There were days I would stay home sick. My mother and father could not afford to take off work or afford a sitter, but there was never a need for one. My Mom would pack me a bag in the morning and drop me off at your house. I walked into an overwhelming wave of heat. The wood stove was roaring and the temperature was at a comfortable 80°F, it was oppressive, but comfortable. Whatever illness I had would be sweat out of me throughout the day. You would place me on the couch, and with your soft, wrinkled hands, you would caress my forehead, and tell me to sleep. I would wake to a bowl of Portuguese soup. It looked similar to vegetable soup with alphabet pasta, but it was spicy as hell. Most of the time I would sweat and cry as if it pained me to eat, but it was the best soup I have ever had and I loved that you made it for me. After I ate I would watch you read your book and listen to Joe try to figure out the daily crossword, you subtly, but not-so-subtly shouting out the word he was looking for. I could tell sometimes you got frustrated when he disagreed with you and that’s when we would go make a craft.
You were an avid crafter. You had an extra bedroom to create whatever you could want. The yarn was color coded in large storage containers. Spools of thread dangled from hooks on a peg board. Different size scissors lay in drawer according to their purpose. It was magical. That day we made a bird. You loved birds. Joe built you a colony of bird houses just so you could watch them from the deck; I called them the “bird hotels.” They looked like miniature versions of your house and sat upon the shed in the backyard. They brought you peace and happiness. Before threading the needle I would hear you whisper: “Shit.” I’d ask, “What’s wrong?” You’d say “That was the trick to get the thread through the tiny hole in the needle.” We laughed together and you told me not to tell my mom. To this day I still swear when I can’t get the thread through, it always works. You allowed me to pick two colors of felt and piece by piece we would cut and you would guide my hands with the rhythm of the sewing machine. I was amazed at what you were able to create with your hands, it was beautiful. The first bird we ever made together still hangs next to my bed and I recall that day like it was yesterday. That day, like most, ended quickly. My mom came to get me, but I didn’t want to go. When I was young I took those days for granted, I never our time together would end.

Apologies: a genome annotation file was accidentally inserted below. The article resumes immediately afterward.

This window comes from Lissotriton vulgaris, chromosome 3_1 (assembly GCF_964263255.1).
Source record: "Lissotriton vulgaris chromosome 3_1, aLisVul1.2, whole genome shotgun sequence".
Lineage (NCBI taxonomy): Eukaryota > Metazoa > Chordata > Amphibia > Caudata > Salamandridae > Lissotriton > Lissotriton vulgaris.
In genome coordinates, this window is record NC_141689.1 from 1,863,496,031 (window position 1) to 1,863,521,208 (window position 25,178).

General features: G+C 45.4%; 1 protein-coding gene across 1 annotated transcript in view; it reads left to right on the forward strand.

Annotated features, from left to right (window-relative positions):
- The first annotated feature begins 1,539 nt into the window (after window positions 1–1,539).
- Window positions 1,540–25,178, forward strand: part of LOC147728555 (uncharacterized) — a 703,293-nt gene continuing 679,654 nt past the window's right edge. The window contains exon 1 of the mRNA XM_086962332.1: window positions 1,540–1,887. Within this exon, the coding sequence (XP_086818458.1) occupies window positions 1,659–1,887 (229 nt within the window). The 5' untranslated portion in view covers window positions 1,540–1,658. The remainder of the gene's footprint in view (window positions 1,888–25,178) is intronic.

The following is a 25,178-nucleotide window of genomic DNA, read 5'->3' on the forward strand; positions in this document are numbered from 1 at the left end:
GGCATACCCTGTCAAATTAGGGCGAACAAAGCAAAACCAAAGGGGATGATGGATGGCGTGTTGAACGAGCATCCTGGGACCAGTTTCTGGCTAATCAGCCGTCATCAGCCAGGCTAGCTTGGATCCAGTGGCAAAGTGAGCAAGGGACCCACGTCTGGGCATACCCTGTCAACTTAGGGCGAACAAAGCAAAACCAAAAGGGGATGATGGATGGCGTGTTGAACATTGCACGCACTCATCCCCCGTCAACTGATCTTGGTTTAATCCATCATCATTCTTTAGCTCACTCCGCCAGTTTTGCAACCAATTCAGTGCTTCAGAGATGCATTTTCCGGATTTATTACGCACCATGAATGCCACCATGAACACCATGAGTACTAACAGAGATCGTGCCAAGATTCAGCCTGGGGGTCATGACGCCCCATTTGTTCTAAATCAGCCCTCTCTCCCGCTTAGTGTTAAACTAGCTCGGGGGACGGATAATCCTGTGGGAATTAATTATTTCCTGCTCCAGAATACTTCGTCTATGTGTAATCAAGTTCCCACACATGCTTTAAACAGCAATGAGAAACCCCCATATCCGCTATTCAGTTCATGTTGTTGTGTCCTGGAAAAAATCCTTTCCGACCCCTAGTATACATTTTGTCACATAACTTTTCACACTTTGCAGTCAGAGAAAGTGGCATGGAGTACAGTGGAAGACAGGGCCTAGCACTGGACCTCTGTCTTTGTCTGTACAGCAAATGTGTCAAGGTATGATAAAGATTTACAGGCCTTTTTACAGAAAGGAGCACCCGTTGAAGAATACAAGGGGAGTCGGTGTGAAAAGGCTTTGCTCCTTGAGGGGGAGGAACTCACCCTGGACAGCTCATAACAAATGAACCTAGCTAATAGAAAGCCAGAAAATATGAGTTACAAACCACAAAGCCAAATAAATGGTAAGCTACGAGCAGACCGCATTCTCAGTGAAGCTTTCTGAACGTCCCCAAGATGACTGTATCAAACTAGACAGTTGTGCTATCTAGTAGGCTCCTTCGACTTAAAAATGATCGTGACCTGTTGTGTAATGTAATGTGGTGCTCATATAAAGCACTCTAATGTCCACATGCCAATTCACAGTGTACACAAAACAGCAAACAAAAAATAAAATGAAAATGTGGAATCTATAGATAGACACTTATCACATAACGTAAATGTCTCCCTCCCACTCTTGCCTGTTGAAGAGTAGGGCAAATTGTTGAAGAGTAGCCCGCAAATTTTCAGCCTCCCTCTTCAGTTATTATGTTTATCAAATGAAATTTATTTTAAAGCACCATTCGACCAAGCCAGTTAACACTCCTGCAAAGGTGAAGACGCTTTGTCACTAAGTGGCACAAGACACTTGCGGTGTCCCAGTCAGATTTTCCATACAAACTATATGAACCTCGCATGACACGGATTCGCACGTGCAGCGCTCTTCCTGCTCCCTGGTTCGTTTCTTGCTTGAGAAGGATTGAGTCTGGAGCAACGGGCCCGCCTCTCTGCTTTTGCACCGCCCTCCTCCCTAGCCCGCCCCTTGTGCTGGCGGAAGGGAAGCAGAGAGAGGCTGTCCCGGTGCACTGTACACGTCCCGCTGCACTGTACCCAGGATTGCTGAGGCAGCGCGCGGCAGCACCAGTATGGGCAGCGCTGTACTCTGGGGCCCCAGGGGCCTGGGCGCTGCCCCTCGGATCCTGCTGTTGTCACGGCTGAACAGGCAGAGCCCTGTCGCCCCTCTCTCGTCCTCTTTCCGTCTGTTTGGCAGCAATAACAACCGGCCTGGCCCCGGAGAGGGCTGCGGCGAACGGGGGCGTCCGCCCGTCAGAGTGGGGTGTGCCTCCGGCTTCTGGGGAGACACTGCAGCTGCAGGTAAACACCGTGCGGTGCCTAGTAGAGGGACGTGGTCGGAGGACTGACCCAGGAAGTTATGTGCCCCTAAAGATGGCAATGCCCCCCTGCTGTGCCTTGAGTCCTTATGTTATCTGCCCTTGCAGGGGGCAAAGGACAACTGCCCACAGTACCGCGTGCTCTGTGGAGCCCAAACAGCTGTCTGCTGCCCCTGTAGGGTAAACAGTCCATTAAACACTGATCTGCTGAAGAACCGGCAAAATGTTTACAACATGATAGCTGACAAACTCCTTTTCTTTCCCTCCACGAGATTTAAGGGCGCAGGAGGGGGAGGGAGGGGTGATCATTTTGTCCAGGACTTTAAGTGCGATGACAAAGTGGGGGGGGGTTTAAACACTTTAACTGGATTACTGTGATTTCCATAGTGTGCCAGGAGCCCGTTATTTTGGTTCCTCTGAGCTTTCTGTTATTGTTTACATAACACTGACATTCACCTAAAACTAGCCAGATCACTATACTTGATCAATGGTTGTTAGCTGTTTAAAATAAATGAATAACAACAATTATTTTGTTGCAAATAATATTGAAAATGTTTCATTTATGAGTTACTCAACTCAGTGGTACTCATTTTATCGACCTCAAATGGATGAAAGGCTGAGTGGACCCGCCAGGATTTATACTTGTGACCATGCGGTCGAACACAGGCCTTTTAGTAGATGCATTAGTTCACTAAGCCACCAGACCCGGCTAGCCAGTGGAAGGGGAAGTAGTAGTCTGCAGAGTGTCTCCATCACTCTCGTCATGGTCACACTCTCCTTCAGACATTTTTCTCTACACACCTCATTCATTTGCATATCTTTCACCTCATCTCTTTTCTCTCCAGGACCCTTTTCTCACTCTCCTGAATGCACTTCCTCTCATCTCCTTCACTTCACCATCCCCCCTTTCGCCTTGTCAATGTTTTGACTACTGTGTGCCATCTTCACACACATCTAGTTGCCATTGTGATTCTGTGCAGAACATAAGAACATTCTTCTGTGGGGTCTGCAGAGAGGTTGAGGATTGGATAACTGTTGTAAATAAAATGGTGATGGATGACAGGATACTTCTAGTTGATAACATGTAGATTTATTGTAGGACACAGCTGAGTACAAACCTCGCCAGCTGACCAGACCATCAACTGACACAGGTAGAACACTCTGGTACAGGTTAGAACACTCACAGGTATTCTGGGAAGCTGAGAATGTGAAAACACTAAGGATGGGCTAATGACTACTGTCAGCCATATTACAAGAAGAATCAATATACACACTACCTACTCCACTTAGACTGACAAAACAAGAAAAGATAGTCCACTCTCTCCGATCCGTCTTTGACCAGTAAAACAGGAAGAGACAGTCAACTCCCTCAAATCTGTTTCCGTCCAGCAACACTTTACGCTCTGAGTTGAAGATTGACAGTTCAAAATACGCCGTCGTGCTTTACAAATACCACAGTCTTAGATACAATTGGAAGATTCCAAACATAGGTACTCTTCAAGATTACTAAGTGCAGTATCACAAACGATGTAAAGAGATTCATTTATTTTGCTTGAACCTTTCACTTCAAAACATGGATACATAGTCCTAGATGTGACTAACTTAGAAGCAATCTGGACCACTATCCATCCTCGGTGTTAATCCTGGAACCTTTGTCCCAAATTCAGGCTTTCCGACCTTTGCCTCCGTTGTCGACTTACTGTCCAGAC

You would let me come over after school to swim. Sometimes you would swim with me, other times you would just watch me. You never went under and I never asked you why, but always assumed it was because you didn’t want to ruin your hair. I vividly remember your one-piece floral bathing suits. They were hideous, but you managed to do each and every one of them justice. Sometimes we would rest on the edge of the pool and watch the birds in their houses. It was moments like this where nothing really needed to be said. I would spend hours in that pool and when I got out we would sit on the hammock together as I dried off. I was never allowed in the house wet. I spent most of my adolescent summers being with you and I remember feeling there was no other place I would rather be. Those days and nights that we went swimming, ate ice cream on the deck, and played Scrabble on the porch, those days made my childhood so memorable.
Over the years we grew closer. We shared birthdays, holidays, and any special occasion that called for a get-together. You watched me grow older and I watched you grow old. Your hair turned lighter and got longer, your body thinner, and your clothes less put together. You were getting tired, but you never showed it. I went from seeing you every day, to never seeing you at all. I carry a great burden for not being there during your time of need. The year I left for college and saw you at my high school graduation party, I noticed I was already starting to lose you.